The other facet that encompassed the rainbow nation’s civil religion was the state-mandated civil holidays. It would only seem natural that a modern democratic nation-state would have collective holidays of celebration and remembrance for specific events. Once again, these state-mandated holidays mimic religious holidays such as Christmas and Easter. There is Freedom Day, which is celebrated on 27 April each year. Freedom Day commemorates the day of salvation and repentance when the first “democratic” elections were held. After 30 years of one party rule and mass corruption, one tends to wonder just how much freedom was really achieved.

The Rainbow Nation is dead, and the African National Congress has killed it

Another significant holiday in the calendar is Youth Day, celebrated on 16 June each year. Youth Day commemorates the Soweto Uprising in 1976 by protesting students. It is generally seen in the popular consciousness as renewed resistance to apartheid by the young generation, the beginning of the resistance that triumphed in the late 1980s. Alongside these two holidays celebrating instrumental events in the struggle against apartheid, there is also the sacred Mandela Day. Whilst Mandela Day, held annually on 18 July, is not a state-mandated public holiday, it essentially functions as such. It is a day to celebrate the supposed figure of salvation and father of the nation. South Africans are urged to perform 67 minutes of community service, charitable work or volunteering. This number was chosen because Mandela had supposedly fought for social justice for 67 years at the time of the holiday’s inception. For the new generation of South Africa, this quasi-public holiday is imprinted on them from a young age. Most gladly engaged with it, as who could oppose the father of the nation and his day?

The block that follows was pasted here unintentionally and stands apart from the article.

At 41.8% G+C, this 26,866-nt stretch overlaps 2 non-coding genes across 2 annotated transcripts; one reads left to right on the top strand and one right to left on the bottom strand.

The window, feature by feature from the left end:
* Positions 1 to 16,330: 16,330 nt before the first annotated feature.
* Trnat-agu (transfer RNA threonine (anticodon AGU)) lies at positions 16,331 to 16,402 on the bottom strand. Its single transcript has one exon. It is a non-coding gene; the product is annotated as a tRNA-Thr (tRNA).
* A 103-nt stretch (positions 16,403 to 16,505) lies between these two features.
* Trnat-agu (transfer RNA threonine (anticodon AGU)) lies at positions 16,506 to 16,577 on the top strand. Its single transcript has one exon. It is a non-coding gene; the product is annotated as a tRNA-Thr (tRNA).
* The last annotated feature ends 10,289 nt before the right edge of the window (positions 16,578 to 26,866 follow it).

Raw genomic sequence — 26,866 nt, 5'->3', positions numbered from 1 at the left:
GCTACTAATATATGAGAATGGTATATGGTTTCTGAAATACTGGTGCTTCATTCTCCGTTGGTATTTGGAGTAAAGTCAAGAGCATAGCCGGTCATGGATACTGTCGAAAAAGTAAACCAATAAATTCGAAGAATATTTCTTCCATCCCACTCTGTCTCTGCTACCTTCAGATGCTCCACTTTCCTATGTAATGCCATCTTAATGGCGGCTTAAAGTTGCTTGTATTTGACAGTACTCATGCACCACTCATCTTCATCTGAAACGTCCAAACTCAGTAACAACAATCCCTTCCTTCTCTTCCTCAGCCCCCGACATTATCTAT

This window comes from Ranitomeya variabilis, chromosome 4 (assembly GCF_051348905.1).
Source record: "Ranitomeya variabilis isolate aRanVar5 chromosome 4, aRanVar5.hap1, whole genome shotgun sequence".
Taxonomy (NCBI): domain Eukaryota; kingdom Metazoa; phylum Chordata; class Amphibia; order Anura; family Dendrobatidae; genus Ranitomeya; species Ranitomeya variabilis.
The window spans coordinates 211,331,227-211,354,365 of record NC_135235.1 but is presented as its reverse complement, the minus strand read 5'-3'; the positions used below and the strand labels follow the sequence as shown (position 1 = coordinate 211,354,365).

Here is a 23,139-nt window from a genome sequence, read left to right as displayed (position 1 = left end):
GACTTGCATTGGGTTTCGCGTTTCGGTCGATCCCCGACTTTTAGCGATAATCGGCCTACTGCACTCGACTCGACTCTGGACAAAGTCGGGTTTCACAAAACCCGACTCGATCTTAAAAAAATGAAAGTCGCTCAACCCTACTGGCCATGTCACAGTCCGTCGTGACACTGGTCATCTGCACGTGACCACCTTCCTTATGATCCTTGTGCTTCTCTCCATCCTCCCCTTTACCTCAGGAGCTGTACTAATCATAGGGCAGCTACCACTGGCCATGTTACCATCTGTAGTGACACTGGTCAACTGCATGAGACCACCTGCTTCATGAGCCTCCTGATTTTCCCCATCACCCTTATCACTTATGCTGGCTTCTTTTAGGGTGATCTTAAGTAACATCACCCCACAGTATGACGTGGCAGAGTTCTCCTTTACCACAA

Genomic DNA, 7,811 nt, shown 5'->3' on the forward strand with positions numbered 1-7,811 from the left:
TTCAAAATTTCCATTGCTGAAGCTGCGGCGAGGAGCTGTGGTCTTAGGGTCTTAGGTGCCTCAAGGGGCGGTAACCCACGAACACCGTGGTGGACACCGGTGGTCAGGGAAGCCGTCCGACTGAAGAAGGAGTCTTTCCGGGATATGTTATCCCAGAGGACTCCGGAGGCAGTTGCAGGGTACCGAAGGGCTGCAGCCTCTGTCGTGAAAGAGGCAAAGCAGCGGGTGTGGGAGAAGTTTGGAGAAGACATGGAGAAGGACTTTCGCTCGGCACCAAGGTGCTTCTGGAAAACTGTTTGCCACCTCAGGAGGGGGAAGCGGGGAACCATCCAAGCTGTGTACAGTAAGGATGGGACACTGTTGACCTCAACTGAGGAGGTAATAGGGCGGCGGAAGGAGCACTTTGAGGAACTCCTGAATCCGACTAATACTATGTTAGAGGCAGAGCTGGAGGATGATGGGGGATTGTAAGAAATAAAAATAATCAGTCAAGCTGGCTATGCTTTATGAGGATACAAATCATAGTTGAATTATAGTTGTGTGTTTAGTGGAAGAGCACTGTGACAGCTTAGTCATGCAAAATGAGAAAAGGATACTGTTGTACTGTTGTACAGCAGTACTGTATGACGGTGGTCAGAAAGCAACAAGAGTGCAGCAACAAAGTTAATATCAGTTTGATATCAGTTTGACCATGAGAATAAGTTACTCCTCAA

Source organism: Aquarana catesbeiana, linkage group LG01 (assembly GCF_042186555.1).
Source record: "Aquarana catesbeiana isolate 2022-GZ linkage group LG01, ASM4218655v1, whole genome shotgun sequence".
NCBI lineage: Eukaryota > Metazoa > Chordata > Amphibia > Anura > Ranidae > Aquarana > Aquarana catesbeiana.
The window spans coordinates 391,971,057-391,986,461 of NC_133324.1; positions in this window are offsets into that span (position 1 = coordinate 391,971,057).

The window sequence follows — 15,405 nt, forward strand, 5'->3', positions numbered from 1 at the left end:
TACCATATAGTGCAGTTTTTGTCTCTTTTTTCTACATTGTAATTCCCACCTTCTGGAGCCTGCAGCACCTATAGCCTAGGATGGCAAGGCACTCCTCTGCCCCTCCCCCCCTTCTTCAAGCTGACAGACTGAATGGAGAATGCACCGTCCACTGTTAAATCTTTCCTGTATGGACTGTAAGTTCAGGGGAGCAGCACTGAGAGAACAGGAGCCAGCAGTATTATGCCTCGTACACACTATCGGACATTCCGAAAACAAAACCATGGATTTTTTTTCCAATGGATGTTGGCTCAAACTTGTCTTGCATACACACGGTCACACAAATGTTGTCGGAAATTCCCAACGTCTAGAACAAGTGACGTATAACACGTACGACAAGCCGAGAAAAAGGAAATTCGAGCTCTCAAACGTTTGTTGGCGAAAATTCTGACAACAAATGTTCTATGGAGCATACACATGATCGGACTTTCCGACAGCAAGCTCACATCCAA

What has been discussed so far is not an exhaustive list of the mechanisms, institutions and concepts that the new South Africa employs to maintain the secular religion, but it is an overview of the main examples and concepts that undergird it. The religion of the Rainbow Nation could only exist insofar as it generated optimism, hope and the possibility of a change in material circumstances. This illusory notion of the Rainbow Nation is now dead, and the African National Congress has killed it.

The progenitors and vanguard of the new state have transformed from the nation’s salvation into its damnation. South Africa since 2010 has experienced explosive debt accumulation, soaring unemployment, stagnant gross domestic product, increased crime and ever more frequent energy blackouts. These realities, combined with a lack of hope for the future, have shattered the idea of the rainbow nation. It is markedly easier to maintain the illusion of a hopeful, modern, democratic country when the economy is functioning well and most metrics of development are improving, than when the opposite is happening. A secular state religion that promises prosperity cannot survive when the possibility of materialisation diminishes.

The experiment of the national secular Rainbow Nation has failed. The illusion has finally been shattered, and that is a good thing. Hopefully, within the embers of the dying national religion, a new and more realistic path will be forged.

The hope and excitement for the future, whilst necessary, can become intoxicating. Expecting a revolutionary organisation to govern effectively and competently was a gamble that has not paid off. Rather than the collective psychosis that has enveloped South Africa for the better part of a decade, we can break that cycle and evaluate the situation openly, honestly and realistically. The possibility for redemption is there, but it remains unlikely that South Africans will seize upon it before it is too late.